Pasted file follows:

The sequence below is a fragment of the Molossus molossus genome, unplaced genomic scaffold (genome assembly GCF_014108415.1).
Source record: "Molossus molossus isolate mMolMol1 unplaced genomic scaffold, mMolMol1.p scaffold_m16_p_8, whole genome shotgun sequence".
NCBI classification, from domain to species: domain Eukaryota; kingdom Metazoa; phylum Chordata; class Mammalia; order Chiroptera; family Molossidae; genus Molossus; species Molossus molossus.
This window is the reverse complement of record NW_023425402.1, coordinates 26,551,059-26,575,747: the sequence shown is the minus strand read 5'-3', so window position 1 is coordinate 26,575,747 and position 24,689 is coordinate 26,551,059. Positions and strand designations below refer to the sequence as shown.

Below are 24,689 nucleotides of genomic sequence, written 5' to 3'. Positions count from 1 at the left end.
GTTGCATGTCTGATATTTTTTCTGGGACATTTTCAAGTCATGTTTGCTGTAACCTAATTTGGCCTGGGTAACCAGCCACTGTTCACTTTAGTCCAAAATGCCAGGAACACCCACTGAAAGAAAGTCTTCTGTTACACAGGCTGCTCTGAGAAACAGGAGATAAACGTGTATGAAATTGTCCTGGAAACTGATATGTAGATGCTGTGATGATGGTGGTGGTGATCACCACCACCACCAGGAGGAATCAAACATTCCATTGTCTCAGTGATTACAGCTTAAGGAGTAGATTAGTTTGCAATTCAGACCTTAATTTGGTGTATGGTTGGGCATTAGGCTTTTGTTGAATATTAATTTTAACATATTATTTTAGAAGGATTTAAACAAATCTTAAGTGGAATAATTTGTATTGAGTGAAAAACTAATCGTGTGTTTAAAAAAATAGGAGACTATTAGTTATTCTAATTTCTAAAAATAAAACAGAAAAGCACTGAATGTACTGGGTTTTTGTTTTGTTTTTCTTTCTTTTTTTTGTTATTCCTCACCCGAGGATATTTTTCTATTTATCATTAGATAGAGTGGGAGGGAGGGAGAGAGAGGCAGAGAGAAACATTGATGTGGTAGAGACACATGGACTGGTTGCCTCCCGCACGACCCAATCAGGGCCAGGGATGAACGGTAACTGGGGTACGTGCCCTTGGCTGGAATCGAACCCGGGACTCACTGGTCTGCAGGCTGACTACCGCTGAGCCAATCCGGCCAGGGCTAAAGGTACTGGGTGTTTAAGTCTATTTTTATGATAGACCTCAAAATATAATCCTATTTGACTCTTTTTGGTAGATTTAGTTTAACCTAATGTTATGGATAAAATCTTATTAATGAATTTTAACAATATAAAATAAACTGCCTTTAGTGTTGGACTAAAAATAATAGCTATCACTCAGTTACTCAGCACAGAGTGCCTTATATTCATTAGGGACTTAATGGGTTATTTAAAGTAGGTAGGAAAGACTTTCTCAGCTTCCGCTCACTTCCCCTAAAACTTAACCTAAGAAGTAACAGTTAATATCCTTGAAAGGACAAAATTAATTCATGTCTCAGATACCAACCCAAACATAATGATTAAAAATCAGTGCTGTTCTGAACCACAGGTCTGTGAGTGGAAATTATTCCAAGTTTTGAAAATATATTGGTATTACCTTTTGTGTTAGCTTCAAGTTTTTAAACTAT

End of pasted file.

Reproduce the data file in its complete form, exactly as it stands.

The sequence below is a fragment of the Molossus molossus genome, unplaced genomic scaffold (genome assembly GCF_014108415.1).
Source record: "Molossus molossus isolate mMolMol1 unplaced genomic scaffold, mMolMol1.p scaffold_m16_p_8, whole genome shotgun sequence".
NCBI classification, from domain to species: domain Eukaryota; kingdom Metazoa; phylum Chordata; class Mammalia; order Chiroptera; family Molossidae; genus Molossus; species Molossus molossus.
This window is the reverse complement of record NW_023425402.1, coordinates 26,551,059-26,575,747: the sequence shown is the minus strand read 5'-3', so window position 1 is coordinate 26,575,747 and position 24,689 is coordinate 26,551,059. Positions and strand designations below refer to the sequence as shown.

Below are 24,689 nucleotides of genomic sequence, written 5' to 3'. Positions count from 1 at the left end.
GTTGCATGTCTGATATTTTTTCTGGGACATTTTCAAGTCATGTTTGCTGTAACCTAATTTGGCCTGGGTAACCAGCCACTGTTCACTTTAGTCCAAAATGCCAGGAACACCCACTGAAAGAAAGTCTTCTGTTACACAGGCTGCTCTGAGAAACAGGAGATAAACGTGTATGAAATTGTCCTGGAAACTGATATGTAGATGCTGTGATGATGGTGGTGGTGATCACCACCACCACCAGGAGGAATCAAACATTCCATTGTCTCAGTGATTACAGCTTAAGGAGTAGATTAGTTTGCAATTCAGACCTTAATTTGGTGTATGGTTGGGCATTAGGCTTTTGTTGAATATTAATTTTAACATATTATTTTAGAAGGATTTAAACAAATCTTAAGTGGAATAATTTGTATTGAGTGAAAAACTAATCGTGTGTTTAAAAAAATAGGAGACTATTAGTTATTCTAATTTCTAAAAATAAAACAGAAAAGCACTGAATGTACTGGGTTTTTGTTTTGTTTTTCTTTCTTTTTTTTGTTATTCCTCACCCGAGGATATTTTTCTATTTATCATTAGATAGAGTGGGAGGGAGGGAGAGAGAGGCAGAGAGAAACATTGATGTGGTAGAGACACATGGACTGGTTGCCTCCCGCACGACCCAATCAGGGCCAGGGATGAACGGTAACTGGGGTACGTGCCCTTGGCTGGAATCGAACCCGGGACTCACTGGTCTGCAGGCTGACTACCGCTGAGCCAATCCGGCCAGGGCTAAAGGTACTGGGTGTTTAAGTCTATTTTTATGATAGACCTCAAAATATAATCCTATTTGACTCTTTTTGGTAGATTTAGTTTAACCTAATGTTATGGATAAAATCTTATTAATGAATTTTAACAATATAAAATAAACTGCCTTTAGTGTTGGACTAAAAATAATAGCTATCACTCAGTTACTCAGCACAGAGTGCCTTATATTCATTAGGGACTTAATGGGTTATTTAAAGTAGGTAGGAAAGACTTTCTCAGCTTCCGCTCACTTCCCCTAAAACTTAACCTAAGAAGTAACAGTTAATATCCTTGAAAGGACAAAATTAATTCATGTCTCAGATACCAACCCAAACATAATGATTAAAAATCAGTGCTGTTCTGAACCACAGGTCTGTGAGTGGAAATTATTCCAAGTTTTGAAAATATATTGGTATTACCTTTTGTGTTAGCTTCAAGTTTTTAAACTAT